Czech analyst Vladimír Handl from Institute of International Relations (IIR) in Prague said that the SPD did not solve the question of leadership. In his words, Steinbrück is competent but it is “not a typical leader of the SPD as a party of the workers”. Moreover, Merkel moved CDU further to the left and took policies from other parties once they seemed attractive. “Therefore there is not much space for SPD,” concluded Handl.
In the Czech Republic, the interest for the German elections appears exceptionally low, in spite of its strong connections with its western neighbour.
Petr Šafařík, from Institute of International Studies at Charles University in Prague, said that there was little Czech media coverage of the German elections and that was rarely more than anecdotal statements or opinion poll reports.
The Czechs are also preparing for Parliamentary elections which will be held on 25-26 October. But there are few other comparisons.
Unlike the Germans, Czechs will have early elections, following a protracted political crisis.
Furthermore, issues like the eurozone crisis divide the political sphere, Handl said. “The most likely outcome will be a right wing victory in Germany and a left wing victory in Czech Republic with the possible participatorgion of Communists in government,” Handl said.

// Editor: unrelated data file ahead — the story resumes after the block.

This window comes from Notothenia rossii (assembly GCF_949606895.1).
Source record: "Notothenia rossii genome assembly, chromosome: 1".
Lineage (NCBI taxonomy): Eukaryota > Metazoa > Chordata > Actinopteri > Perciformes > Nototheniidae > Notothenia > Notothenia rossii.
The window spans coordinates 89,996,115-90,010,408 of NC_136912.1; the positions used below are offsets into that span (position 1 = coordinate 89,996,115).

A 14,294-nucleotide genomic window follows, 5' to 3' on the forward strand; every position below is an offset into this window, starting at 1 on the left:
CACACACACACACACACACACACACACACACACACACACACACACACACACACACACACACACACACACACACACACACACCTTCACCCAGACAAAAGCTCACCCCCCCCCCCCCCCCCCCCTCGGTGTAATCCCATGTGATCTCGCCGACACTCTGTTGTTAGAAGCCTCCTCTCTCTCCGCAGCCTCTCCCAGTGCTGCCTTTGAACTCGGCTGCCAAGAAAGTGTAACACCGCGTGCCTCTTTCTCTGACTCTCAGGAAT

Bulgarian, Romanian opposition banks on Merkel ties
In Bulgaria internal issues are also eclipsing the German elections, writes Dnevnik, EurActiv’s partner media organisation in Bulgaria. The minority government of Plamen Oresharski, supported by the Socialists, faces street protests requesting his resignation.
Of the two main political players in Bulgaria, the Socialist Party (BSP) of Sergei Stanishev, who is also leader of the Party of European Socialists, supports the SPD and Steinbrück. The other force, the Citizens for European Development of Bulgaria (GERB) party of former Prime Minister Boyko Borissov, staunchly supports Merkel. Few believe that Steinbrück could have the upper hand, but a “grand coalition” between CDU and SPD could be seen as archetype for a similar union between BSP and GERB.
In Romania, Merkel also has friends in the opposition. Last year, when a serious political crisis had questioned democratic developments and divided the population, Merkel was among the special guests of the Romanian Congress of the center-right parties, members of the European People's Party (the Romanian Democrat-Liberal party (PDL) of President Traian Băsescu and the Democratic Union of Hungarians in Romania).
Analyst Emil Stoica told EurActiv Romania that for the south-central European country the EU represents stability, and Merkel embodies this stability.
Diplomats told EurActiv that once the German elections were over, several important dossiers, such as the Ukraine bid to sign a landmark association agreement, would finally be unfrozen.